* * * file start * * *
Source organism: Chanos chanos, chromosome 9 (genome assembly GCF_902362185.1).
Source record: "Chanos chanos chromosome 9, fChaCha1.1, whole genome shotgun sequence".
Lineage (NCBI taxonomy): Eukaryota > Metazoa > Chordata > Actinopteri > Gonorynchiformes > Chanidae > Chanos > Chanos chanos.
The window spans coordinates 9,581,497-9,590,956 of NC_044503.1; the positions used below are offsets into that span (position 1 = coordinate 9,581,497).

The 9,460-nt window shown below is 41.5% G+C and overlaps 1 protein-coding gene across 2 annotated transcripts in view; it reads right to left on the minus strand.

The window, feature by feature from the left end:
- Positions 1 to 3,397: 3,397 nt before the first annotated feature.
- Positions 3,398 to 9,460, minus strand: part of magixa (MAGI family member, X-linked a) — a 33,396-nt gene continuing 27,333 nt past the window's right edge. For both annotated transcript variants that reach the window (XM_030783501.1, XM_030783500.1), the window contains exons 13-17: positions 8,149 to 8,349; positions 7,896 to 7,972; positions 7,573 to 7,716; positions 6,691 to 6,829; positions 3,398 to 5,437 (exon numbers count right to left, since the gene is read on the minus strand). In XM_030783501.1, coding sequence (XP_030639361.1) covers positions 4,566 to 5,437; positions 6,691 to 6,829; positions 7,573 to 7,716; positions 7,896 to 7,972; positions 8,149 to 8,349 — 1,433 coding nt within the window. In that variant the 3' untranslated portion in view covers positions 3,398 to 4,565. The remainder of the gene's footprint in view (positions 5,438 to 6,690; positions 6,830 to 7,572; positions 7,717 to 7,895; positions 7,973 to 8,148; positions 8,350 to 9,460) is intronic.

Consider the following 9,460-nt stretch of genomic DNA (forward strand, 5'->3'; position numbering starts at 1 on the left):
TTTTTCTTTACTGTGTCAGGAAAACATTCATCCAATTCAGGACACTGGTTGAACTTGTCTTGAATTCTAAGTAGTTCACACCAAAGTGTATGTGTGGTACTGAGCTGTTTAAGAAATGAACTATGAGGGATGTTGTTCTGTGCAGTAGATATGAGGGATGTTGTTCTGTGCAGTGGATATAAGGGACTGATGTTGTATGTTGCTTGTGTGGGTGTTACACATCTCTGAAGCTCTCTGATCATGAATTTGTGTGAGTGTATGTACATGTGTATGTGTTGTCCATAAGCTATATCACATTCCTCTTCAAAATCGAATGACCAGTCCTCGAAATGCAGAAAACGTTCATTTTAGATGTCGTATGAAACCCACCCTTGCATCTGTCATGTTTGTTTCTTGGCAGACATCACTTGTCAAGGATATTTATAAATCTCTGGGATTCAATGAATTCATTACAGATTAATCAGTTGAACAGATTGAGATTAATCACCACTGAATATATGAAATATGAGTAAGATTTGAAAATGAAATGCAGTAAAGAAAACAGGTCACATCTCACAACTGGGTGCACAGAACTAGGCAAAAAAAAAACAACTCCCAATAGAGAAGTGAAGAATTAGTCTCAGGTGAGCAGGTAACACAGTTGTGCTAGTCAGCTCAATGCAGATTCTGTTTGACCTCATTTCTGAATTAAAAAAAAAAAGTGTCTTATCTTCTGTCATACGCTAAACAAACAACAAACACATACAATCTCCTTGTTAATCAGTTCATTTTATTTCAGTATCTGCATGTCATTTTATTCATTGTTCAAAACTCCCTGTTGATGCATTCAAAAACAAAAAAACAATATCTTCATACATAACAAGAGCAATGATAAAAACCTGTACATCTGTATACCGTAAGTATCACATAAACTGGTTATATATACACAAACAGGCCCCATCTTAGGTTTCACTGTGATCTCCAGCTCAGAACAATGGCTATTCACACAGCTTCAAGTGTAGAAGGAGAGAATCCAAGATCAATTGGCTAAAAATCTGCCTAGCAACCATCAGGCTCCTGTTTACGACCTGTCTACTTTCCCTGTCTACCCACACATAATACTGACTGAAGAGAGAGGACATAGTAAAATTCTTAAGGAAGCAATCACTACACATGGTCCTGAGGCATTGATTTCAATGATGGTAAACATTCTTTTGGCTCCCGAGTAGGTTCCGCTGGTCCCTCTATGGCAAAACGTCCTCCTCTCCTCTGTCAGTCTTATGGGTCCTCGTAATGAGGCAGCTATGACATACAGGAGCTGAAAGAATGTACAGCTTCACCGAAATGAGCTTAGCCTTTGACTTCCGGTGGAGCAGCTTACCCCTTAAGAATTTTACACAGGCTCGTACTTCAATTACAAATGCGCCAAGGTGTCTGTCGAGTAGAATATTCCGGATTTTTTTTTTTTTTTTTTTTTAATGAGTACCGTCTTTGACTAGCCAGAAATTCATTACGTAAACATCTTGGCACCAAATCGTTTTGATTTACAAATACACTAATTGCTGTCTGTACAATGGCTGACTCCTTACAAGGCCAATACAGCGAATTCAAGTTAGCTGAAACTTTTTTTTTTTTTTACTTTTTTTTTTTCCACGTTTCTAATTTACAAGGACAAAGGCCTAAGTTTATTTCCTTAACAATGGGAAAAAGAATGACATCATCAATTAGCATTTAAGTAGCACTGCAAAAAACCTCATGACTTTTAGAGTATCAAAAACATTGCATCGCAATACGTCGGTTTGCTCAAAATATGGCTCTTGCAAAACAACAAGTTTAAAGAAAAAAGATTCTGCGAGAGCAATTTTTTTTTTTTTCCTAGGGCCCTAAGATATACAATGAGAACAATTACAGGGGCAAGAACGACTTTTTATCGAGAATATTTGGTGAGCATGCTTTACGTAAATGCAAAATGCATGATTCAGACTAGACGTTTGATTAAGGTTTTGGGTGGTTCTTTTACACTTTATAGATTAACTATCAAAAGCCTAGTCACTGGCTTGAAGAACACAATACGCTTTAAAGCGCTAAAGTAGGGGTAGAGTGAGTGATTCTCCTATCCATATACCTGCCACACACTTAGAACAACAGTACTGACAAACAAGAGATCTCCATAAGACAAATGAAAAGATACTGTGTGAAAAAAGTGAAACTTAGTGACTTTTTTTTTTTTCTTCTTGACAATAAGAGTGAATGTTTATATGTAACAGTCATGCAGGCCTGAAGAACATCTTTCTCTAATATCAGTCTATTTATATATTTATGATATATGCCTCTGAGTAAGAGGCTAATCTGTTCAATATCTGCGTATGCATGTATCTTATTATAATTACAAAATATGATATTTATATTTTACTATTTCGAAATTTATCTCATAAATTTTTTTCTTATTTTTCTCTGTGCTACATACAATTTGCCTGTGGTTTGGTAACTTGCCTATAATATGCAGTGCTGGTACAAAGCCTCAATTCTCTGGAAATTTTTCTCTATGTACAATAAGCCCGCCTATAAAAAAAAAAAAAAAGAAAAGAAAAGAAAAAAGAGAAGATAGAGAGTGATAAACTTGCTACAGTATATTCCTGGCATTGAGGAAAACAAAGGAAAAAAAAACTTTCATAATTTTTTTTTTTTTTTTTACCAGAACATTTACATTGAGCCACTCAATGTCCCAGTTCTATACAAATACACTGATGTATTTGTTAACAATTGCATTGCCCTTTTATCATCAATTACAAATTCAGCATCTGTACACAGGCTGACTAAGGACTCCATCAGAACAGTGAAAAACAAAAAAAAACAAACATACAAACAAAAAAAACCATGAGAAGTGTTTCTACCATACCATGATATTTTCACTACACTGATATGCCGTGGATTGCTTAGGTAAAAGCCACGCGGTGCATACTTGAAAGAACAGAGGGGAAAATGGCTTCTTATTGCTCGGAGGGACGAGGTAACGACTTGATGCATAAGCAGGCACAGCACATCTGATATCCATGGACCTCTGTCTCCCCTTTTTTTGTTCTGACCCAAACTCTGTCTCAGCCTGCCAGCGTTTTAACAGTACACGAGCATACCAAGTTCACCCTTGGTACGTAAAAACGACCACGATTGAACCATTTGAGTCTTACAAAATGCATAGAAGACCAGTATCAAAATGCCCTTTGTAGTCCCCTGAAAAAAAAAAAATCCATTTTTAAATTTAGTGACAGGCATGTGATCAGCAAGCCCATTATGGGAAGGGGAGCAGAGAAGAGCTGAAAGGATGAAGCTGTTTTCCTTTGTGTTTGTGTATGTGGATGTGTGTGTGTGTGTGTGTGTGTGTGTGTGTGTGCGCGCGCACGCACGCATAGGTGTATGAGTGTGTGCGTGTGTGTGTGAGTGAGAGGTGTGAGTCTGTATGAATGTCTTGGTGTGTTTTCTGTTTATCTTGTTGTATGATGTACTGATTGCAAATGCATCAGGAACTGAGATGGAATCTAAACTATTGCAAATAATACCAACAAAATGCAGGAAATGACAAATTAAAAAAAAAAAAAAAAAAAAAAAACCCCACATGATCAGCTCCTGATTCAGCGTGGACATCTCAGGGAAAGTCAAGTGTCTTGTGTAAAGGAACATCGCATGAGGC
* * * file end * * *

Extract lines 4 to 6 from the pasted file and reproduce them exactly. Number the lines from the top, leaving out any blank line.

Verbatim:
The window spans coordinates 9,581,497-9,590,956 of NC_044503.1; the positions used below are offsets into that span (position 1 = coordinate 9,581,497).

The 9,460-nt window shown below is 41.5% G+C and overlaps 1 protein-coding gene across 2 annotated transcripts in view; it reads right to left on the minus strand.

The window, feature by feature from the left end: